My team and I have a competition this Saturday, and we’ve finally gotten a solid bot together. We don’t have access to pneumatics, but have a four motors driver running at ~280 RPM (green cartridges geared up 7:5), a one motor ‘scoop’ on the back that lift up and tilt a goal towards us, and a two motor arm geared down 3:7 using red cartridges. The lift is a standard four bar with rubber bands on either side to help with lifting. We also have a direct drive (red motor) clamp for grabbing mobile goals.
However, after just two or three practice runs, or sometimes even less, the lift seizes up and can’t go above a quarter of it’s maximum height with even an empty alliance goal. It still lifts on it’s own fine, just to give some perspective that it’s not severe to that extent.
I programmed (using blocks as I’m not greatly experienced in it) the lift to have maximum torque of 100% and tried lowering the velocity to 50%. No change. I couldn’t get the brain itself to show the temperature of the motor; any that I chose it said were at 0. So I added the temperature of our arm to the display on our controller and it said 70; no change still as to be expected. However, after having just attempted to and failed to lift a mogo, the temperature dropped down to 60. I tried again and could actually get it to lift the tall mogo a few times; even push down the unbalanced platform to try and ride up it. But it quickly went back to being unable to lift again–still saying 60 however.
Note that both motors felt hot to the touch, hence the reason overheating and temperature became an immediate concern.
At this point I had to leave for the day (this was only a few hours ago) and I’m still unsure as to what the main issue is. I see plenty of teams using one motor lifts, albeit geared down farther to 1:7. But is it that far off to think that two motors should be able to handle the increase in stress? Looking at the actual numbers, I’m aware that this is three times the load based on the gearing (3/7 = .429) / (1/7 = .143) = 3. Is this simply too much to expect of the motors or is there any visible concern with the build?
The only issue I can see with the lift itself is that one of the pieces of c-channel is bent, which leads to a slight offset of the lift itself. But I wouldn’t think that this would effect it so drastically, and both motors seem to be struggling equally when feeling them, not just the one on the bent side. I’d like to swap this out, but I’m not sure if there’s enough time before our next competition. I’m also just curious if that can have such a major effect.
We cannot cut aluminum because of how expensive it is and we don’t have any pieces the size of the front. Hence, I used steel for the end.
Brains Reading Motors Incorrectly
As I was trying to read the temperature of the motors on the brain, I was reminded again that the motors always show green here. This is under the devices category → any motor on the actual brain. I can change it by tapping the color, but it always reverts back after starting a program or anything. Is this normal? Does the default drive option (no program or anything) simply always assume and run the motors as if they were all green cartridges? Does this effect the programs downloaded and run in any way, including autonomous and programmed driver controls in driver control?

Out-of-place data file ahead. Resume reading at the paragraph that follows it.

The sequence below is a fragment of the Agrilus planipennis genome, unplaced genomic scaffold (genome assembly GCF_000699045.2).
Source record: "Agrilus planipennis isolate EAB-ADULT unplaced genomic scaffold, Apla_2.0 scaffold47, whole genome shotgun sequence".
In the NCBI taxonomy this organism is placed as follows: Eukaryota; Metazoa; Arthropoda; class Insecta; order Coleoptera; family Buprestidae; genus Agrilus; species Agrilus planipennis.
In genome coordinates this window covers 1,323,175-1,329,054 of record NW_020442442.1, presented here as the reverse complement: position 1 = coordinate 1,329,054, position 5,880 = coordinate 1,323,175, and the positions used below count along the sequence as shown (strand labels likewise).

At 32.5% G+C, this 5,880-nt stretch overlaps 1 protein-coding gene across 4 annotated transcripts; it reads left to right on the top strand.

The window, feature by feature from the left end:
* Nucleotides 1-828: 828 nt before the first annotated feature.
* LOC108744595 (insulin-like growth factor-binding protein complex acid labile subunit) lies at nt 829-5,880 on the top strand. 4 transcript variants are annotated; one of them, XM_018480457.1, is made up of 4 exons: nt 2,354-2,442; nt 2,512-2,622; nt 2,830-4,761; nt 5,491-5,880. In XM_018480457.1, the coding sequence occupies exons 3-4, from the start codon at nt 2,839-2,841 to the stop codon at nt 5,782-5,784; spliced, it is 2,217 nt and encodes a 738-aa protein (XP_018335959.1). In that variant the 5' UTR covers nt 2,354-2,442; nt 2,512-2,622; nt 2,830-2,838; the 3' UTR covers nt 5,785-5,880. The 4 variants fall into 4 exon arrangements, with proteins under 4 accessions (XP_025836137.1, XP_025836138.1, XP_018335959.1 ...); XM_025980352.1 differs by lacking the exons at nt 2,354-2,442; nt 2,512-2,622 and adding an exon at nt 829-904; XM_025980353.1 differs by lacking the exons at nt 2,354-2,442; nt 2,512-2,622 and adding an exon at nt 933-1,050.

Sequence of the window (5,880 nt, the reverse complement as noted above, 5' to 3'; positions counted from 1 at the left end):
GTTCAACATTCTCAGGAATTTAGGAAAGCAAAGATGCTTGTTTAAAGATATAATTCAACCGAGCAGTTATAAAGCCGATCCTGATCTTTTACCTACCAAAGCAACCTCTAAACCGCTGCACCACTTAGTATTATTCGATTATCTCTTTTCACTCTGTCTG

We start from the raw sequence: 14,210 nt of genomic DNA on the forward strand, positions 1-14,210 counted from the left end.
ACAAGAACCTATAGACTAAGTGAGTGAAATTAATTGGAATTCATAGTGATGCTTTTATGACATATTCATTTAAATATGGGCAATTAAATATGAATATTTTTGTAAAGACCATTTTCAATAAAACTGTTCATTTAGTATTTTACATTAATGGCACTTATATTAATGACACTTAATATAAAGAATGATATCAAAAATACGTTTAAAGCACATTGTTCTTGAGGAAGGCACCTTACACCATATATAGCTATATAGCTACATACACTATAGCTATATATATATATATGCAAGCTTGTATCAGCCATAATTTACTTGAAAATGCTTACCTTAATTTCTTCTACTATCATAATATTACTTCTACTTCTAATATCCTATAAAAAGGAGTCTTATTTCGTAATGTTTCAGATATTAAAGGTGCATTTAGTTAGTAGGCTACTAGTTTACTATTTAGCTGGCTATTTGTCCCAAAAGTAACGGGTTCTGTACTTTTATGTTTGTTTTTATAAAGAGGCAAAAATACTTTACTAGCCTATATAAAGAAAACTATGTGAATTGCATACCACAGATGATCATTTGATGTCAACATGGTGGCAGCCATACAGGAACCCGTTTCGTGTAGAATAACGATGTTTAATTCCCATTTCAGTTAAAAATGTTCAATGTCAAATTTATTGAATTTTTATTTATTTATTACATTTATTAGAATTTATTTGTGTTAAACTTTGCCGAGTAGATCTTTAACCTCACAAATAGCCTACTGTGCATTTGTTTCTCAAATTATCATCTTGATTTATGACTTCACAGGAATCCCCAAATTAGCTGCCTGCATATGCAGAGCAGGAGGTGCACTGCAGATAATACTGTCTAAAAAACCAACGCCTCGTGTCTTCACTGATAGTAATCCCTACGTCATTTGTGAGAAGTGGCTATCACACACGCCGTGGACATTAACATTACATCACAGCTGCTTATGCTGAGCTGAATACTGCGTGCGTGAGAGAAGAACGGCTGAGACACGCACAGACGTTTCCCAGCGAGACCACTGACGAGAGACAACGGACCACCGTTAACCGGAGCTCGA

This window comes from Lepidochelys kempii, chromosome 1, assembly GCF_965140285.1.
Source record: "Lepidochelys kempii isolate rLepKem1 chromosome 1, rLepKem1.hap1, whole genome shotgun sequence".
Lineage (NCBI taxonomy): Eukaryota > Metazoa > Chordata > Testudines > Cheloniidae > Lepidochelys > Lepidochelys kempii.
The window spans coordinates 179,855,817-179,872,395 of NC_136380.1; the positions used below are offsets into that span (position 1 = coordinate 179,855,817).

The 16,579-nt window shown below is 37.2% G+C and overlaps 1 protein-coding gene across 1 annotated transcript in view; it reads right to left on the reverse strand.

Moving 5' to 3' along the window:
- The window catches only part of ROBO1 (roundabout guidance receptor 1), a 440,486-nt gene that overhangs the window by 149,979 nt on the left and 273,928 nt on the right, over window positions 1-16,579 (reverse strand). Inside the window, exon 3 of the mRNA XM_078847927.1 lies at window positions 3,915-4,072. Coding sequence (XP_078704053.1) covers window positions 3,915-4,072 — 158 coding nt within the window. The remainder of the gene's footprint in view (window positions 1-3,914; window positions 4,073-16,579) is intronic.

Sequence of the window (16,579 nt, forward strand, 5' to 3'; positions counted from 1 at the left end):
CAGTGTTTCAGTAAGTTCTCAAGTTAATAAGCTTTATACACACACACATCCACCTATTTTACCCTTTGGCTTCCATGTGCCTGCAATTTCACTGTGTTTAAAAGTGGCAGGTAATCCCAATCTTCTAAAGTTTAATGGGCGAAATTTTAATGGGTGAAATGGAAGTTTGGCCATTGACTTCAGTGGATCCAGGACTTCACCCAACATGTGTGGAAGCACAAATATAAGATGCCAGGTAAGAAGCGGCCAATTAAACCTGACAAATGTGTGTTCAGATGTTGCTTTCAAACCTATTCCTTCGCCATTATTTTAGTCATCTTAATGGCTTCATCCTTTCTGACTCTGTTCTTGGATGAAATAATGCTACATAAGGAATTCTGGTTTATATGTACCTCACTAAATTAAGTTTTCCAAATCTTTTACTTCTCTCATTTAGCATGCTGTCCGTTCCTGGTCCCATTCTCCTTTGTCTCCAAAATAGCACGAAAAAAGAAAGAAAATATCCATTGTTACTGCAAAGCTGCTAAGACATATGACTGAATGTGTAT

Currently, on the sides of the lift, we have four rubber bands (per side) that are highly tensioned when the lift is at it’s lowest and come to right around neutral when the lift is fully up (though not enough that they’ll come off). We’ve experimented with three, four, and five. I believe that they’re the longer of the two versions that VEX allows, but I’m sure the pictures will make that far more obvious. Does any of that sound like too much or too little?
Also, what is the optimal triangle for rubber banding? I know that there’s teams that use triangles and I’ve heard that they’re better, but I don’t know the sort of triangle shape I should be aiming for.
Ever since adding any sort of lift (our first robot didn’t have one, but this one and our last one did) my team and I have had serious issues with static. We would constantly be disconnected and even white screen again and again. Having read through other posts, I think that the main issues is that, since there is no metal-on-metal contact between our lift and the base of our robot, the static is building up and ultimately discharging through the wire to our claw and shocking our robot. We’ve blown out four or five ports this year because of this at least.
I saw people suggesting using wire (as long as it’s less than 1/8 of an inch to be qualified as string) to ground the arm and potentially even the robot’s base itself to the tiles. I got the genius idea to grab a coat hanger that was in the room (I have no idea why it was there, but there was a pile of dozens with it), cut a section off, and stick it through the c-channel our lift is attached to. I then took screw-swapped shaft collars and clamped them to the ends to hold them on.
No, I’m not crazy. I think I’m quite a genius.
When the lift is up it presses against the metal, grounding it. I plan to add a second at the bottom too. Though I need to take a proper measurement of the width and may have to swap it out for something thinner.
Regardless, does this seem like it would be an effective solution to static? I know that having a piece of wire that can move with the lift, like a normal motor wire going down it, would be best. But as an actual concept–grounding through attaching a metal wire between lift and base–is this effective? Would having some piece of metal that runs across the floor do anything to help prevent static?